Ten years ago I went on what I call my Nomad journey. In reality, I was homeless for three years – two of which was with my daughter, Alex, as she finished high school in Southern California. Some of the time we spent in motels, and some of it was in a tent – a good tent, but a tent nonetheless. My recruiting company collapsed, a combination of the economy, changes in my niche (printing), and probably as much as much anything – just being burned out after fifteen years of wrangling with my product – people.
Without going into copious detail about the peaks and valleys of a life unsettled and uncertain, I do want to share my experience at Cottonwood. After Alex finished school and moved to Washington (to work for Apple), I camped exclusively. The last campground I lived at was Cottonwood, about two hours north of Los Angeles. My car had broken down, so I hitched along with a couple who was also on a Nomad journey. After landing in Cottonwood, they left after about a week to venture to New Orleans. I stayed, carless (not careless) about ten miles from civilization except for my fellow Nomads scattered throughout the campground.
Ironically, Cottonwood turned out to be a community as close-knit as any I had ever lived in. J.W., a grizzled old cowboy who had done a stint in San Quentin, became my site mate and eventually my tent mate (after Jake his Border Collie had a run-in with a skunk he decided to share with J.W. – in his tent).
But J.W. was just one member of my community. There was Kenny, a thirty year-old just out of rehab. And there were others of all sorts. They were all my neighbors and my friends. We trusted each other and looked out for each other. We shared stories each night dinner. And most of all we shared dreams. None of us believed we be living the Nomad lifestyle forever.
After a month and half, Kenny, J.W. and myself ended up leaving Cottonwood to set up and manage a new KOA Campground an hour down the road. A couple of years later I found out a couple of our compadres from Cottonwood had passed away. We reflected on the times we all shared. Cottonwood was no different from in any other community. You always lose a few people who we have shared worlds with.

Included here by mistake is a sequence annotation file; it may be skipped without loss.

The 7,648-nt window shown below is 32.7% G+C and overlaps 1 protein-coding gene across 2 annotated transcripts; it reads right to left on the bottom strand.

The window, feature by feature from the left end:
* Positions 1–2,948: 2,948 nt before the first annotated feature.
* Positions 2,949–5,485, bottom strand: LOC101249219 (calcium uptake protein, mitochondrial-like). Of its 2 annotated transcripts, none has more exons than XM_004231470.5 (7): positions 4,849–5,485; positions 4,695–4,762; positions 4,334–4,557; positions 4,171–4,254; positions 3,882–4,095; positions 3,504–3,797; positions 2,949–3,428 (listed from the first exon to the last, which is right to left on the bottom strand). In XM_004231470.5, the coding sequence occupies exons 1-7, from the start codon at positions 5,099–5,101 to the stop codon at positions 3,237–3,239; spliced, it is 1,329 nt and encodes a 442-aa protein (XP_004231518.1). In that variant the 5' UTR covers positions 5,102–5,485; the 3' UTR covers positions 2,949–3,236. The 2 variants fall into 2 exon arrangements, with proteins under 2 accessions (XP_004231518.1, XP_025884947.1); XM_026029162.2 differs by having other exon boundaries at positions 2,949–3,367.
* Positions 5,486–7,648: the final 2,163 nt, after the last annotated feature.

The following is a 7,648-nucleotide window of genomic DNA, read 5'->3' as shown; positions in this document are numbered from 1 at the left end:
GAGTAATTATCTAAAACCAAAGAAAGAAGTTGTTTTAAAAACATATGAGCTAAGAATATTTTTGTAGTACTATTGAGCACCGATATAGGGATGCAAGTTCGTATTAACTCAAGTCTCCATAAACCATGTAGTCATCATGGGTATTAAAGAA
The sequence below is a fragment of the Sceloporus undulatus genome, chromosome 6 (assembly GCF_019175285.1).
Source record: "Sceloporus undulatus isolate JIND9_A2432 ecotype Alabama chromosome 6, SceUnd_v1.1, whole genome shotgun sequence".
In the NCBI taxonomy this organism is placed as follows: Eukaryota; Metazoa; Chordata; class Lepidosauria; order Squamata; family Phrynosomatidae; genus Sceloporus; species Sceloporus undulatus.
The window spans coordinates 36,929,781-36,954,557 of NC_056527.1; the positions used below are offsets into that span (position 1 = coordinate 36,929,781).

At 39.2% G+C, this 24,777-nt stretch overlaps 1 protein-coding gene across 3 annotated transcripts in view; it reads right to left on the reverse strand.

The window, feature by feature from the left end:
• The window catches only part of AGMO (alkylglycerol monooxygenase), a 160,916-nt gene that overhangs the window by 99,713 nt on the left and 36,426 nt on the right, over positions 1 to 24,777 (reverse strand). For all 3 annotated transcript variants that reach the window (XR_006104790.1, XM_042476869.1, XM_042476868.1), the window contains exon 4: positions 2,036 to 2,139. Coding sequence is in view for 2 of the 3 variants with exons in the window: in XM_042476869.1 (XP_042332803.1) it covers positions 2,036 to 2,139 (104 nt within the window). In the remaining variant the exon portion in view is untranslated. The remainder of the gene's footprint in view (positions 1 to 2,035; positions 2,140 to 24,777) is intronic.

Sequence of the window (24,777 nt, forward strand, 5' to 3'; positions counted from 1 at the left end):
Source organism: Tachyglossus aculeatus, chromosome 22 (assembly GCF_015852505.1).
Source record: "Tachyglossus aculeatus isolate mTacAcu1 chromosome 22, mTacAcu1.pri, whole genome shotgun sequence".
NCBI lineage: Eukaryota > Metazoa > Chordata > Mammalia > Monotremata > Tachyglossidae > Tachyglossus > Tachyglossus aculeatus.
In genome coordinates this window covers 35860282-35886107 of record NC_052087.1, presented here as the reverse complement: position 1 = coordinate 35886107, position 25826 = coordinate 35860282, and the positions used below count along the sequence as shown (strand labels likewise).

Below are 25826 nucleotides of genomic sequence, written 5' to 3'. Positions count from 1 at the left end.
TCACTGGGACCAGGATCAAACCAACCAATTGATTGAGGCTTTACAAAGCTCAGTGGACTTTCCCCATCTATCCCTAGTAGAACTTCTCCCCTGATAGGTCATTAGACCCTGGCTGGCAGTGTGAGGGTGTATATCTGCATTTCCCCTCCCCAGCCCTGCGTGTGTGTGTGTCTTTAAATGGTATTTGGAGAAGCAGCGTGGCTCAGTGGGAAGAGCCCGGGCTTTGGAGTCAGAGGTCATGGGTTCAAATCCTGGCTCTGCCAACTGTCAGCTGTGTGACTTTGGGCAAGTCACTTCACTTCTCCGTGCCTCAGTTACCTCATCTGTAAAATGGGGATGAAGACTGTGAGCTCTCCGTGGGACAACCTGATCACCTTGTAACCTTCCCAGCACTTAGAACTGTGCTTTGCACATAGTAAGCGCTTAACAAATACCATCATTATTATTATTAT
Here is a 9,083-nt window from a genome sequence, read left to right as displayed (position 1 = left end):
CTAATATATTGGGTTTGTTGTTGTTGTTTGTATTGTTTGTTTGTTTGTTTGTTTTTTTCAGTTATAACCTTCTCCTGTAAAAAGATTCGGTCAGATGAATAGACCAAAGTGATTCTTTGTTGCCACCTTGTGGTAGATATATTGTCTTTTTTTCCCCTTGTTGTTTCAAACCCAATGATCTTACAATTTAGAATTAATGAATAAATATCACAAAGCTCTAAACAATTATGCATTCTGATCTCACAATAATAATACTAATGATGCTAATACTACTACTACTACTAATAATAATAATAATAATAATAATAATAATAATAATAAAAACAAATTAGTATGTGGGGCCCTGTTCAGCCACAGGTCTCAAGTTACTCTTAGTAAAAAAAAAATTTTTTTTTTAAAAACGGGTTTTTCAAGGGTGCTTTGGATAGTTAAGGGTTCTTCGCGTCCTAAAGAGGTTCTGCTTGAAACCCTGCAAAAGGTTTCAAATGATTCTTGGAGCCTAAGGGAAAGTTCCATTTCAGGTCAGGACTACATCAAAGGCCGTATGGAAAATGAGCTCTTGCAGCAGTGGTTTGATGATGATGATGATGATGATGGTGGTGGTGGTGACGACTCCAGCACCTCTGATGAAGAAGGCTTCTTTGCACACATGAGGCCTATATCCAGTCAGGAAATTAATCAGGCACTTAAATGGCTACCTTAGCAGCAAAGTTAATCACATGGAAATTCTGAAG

No one at Cottonwood was remotely like me or had previous experiences like I had; living in Newport Beach, on the water in the Bay Area or a in downtown high-rise in Minneapolis. Nor had I had experiences like them. But that didn’t matter. In fact it made it better, and my life was enriched from my time there and with them. Every member of our community was unique and added to the fabric of our Cottonwood world.
Rebuilding the ‘Middle Ring’ using ‘Shared Experiences’
This concept of sharing ‘experience worlds’ only seems logical if we want re-build the ‘Middle Ring’ relationships we need as the foundation of our neighborhoods and communities. We need to use ‘shared experiences’ to rebuild our communities for the benefit of not only of us today, but also for the others who will join us later. Even if these ‘shared experiences’ are as brief as the neighborhood picnics I grew up with in Green Valley in Minot, North Dakota – or as long as the one I had at Cottonwood, they provide us that valuable opportunity for connection with those we’d not likely to connect with otherwise.
Left to their own volition many people will associate only with others like them (including age), not taking that chance to step outside their comfort zone. But if we won’t make this step on our own, how can we truly acquire the empathy and the trust needed to have constructive conversations, the conversations required to build the relationships necessary to create the consensus and collaborations needed for the neighborhoods and communities that serve all its residents?
So how can we create the opportunities for our community members that will result in ‘shared experiences’ and even delving into others ‘worlds?’ If we truly want to create sustainable inclusive communities, that should be what we ask ourselves.
And it shouldn’t have be as drastic as spending six weeks together in the dirt in a tent.
If you haven’t, I invite you to start by delving into my ideas by reading the series, “On the Road to Your Community’s Perfect World,” This is my articulation of how we can create better, more inclusive, unique communities as the solution to our society’s pressing issues. Consider each week’s post a Mile Marker (MM), a cerebral off-ramp from the highway of your daily routine, taking a you little further down this road to a better version of society.
You can follow me on Twitter at @clayforsberg and on Google+